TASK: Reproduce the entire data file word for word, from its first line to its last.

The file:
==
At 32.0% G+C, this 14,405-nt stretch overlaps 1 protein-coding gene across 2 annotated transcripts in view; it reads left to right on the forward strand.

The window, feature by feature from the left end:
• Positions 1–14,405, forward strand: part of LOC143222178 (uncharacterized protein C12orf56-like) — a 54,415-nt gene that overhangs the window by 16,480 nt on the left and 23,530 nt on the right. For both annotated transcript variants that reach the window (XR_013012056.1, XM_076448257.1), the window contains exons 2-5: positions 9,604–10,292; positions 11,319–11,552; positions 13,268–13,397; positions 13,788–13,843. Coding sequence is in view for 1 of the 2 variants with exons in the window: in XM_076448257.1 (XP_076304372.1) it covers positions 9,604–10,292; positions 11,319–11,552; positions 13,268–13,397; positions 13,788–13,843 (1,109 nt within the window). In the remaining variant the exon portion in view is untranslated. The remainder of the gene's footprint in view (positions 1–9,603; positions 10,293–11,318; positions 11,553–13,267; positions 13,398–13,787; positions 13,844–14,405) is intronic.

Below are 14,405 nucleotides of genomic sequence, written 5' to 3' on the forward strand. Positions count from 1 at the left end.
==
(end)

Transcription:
At 32.0% G+C, this 14,405-nt stretch overlaps 1 protein-coding gene across 2 annotated transcripts in view; it reads left to right on the forward strand.

The window, feature by feature from the left end:
• Positions 1–14,405, forward strand: part of LOC143222178 (uncharacterized protein C12orf56-like) — a 54,415-nt gene that overhangs the window by 16,480 nt on the left and 23,530 nt on the right. For both annotated transcript variants that reach the window (XR_013012056.1, XM_076448257.1), the window contains exons 2-5: positions 9,604–10,292; positions 11,319–11,552; positions 13,268–13,397; positions 13,788–13,843. Coding sequence is in view for 1 of the 2 variants with exons in the window: in XM_076448257.1 (XP_076304372.1) it covers positions 9,604–10,292; positions 11,319–11,552; positions 13,268–13,397; positions 13,788–13,843 (1,109 nt within the window). In the remaining variant the exon portion in view is untranslated. The remainder of the gene's footprint in view (positions 1–9,603; positions 10,293–11,318; positions 11,553–13,267; positions 13,398–13,787; positions 13,844–14,405) is intronic.

Below are 14,405 nucleotides of genomic sequence, written 5' to 3' on the forward strand. Positions count from 1 at the left end.